The most highly anticipated award in the MLB has crowned its National League Recipient, he is none other than Miami Marlins star slugger Giancarlo Stanton.
After two seasons in which Stanton just could not stay healthy for the life of him, Stanton managed to stay healthy in 2017 and put up Babe Ruth-like numbers. In 159 games, Stanton had an MLB leading 132 RBI, .631 Slugging Percentage, and 59 home runs. Just think about that for a second. Stanton also led the NL in OPS after putting up a 1.032 mark. The injury-prone Giancarlo Stanton had finally proven that he was worth the 13-year $325 million contract that he was given in 2014 as long as he stays healthy.
Stanton has been one of the biggest growth stories this offseason as he has received a plethora of trade interest and is likely to be traded this offseason, if so, he will join Alex Rodriguez in 2004 as the only players to be traded in the same offseason in which they won the MVP Award. Stanton is now the only player in Miami Marlins Franchise history to win an MVP Award.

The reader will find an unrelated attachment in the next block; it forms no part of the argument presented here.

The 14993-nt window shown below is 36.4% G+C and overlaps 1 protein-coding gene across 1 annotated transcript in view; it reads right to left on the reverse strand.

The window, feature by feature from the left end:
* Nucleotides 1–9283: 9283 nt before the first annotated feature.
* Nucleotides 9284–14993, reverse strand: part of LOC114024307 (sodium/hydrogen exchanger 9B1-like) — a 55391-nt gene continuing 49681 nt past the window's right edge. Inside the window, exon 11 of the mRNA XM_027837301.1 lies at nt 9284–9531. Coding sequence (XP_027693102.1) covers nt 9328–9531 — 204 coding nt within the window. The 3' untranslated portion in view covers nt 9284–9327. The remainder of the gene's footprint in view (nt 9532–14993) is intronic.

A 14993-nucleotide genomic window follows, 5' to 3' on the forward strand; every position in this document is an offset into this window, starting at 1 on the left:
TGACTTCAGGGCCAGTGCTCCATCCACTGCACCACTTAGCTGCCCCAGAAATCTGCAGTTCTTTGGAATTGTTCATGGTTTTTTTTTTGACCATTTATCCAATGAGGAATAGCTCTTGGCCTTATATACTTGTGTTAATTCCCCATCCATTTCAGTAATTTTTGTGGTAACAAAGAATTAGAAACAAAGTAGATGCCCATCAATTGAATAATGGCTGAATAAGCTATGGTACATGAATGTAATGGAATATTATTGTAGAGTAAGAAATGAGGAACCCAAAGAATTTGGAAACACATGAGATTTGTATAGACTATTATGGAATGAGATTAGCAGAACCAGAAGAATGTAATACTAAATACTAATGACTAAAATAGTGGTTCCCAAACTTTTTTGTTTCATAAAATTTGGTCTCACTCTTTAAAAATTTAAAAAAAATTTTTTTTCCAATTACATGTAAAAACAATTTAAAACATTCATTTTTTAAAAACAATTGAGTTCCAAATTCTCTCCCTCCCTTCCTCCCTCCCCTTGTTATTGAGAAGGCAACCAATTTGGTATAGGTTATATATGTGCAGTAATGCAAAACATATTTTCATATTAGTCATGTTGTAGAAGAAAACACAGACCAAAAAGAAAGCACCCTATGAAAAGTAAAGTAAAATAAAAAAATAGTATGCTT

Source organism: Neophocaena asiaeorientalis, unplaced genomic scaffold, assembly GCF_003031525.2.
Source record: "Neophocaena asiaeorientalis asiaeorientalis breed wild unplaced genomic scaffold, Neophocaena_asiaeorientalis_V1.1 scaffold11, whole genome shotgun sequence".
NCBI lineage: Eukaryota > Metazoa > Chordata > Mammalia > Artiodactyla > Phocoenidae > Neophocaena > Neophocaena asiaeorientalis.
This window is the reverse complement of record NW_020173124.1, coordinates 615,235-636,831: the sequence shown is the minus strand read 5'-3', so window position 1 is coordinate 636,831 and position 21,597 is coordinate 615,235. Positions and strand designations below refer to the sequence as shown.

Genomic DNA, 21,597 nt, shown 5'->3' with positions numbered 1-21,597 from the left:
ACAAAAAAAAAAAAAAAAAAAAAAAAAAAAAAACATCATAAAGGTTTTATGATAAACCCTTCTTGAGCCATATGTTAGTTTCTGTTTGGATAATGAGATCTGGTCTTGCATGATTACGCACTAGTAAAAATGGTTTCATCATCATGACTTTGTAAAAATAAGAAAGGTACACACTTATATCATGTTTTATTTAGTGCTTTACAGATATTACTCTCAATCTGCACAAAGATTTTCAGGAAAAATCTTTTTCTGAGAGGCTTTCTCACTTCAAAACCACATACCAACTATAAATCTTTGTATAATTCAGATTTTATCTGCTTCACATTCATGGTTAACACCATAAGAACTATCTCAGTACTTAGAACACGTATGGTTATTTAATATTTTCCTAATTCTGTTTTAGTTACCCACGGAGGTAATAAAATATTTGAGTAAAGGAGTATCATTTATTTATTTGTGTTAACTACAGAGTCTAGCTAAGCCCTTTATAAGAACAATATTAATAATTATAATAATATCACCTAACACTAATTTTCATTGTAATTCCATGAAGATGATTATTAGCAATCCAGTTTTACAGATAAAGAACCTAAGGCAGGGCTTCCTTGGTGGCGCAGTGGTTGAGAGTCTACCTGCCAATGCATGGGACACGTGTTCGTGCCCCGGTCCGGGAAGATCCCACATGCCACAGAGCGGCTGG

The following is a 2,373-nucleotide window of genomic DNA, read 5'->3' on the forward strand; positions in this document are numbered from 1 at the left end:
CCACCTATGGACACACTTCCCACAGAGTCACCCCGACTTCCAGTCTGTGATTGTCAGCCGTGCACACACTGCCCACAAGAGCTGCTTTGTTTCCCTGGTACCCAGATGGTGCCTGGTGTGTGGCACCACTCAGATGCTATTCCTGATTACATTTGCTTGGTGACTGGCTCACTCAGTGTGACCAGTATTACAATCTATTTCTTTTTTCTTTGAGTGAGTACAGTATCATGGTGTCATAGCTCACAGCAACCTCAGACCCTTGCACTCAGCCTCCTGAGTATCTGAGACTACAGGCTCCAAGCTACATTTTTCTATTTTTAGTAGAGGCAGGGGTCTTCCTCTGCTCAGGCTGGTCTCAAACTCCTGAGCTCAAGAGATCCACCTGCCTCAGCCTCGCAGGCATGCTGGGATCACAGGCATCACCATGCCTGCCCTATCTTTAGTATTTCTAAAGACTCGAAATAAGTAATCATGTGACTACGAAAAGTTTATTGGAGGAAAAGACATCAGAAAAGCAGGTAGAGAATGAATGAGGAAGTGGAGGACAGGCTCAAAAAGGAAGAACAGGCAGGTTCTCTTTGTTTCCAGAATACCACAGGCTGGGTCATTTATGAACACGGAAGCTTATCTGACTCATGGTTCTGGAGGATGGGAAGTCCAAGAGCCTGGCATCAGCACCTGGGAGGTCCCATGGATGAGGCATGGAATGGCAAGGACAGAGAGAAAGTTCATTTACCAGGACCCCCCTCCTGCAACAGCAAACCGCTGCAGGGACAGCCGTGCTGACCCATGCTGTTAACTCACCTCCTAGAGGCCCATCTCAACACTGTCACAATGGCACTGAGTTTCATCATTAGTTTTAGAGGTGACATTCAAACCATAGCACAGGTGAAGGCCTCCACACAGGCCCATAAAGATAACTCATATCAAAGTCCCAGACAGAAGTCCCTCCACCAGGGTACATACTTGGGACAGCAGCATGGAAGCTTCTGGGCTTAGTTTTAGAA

What makes Stanton’s win so special is not as much how many home runs he hit, but how close the voting was. Stanton was up against finalists Joey Votto of the Cinncinati Reds, and Paul Goldschmidt of the Arizona Diamondbacks. As you can tell there was a lot of debate this year on what the MVP Award means since Votto plays for the lowly Reds, Goldschmidt for the playoff-contending Diamondbacks, and Stanton for the below .500 Marlins.
The voting results were arguably more interesting than the candidates. Goldschmidt came in third with 239 points, Votto came in second with 300 points, and wait for it, wait for it, Stanton won the award with 302 points. That’s right, Stanton beat Votto out of the award by 2 points.
Both Stanton and Votto each received 10 first-place votes, but Stanton just barely outscored him with more votes of a higher rank. According to the BBWAA’s site, this was the third closest NL MVP voting result and the fourth closest of all time.
“There was a tie in the NL in 1979 when first basemen Keith Hernandez of the Cardinals and Willie Stargell of the Pirates each received 216 points.
There have been two one-point margins, one in each league. In 1944, Cardinals shortstop Marty Marion won over Cubs outfielder Bill Nicholson, 190-189. The closest American League vote was in 1947 when Yankees center fielder Joe DiMaggio edged Red Sox left fielder Ted Williams, 202-201.”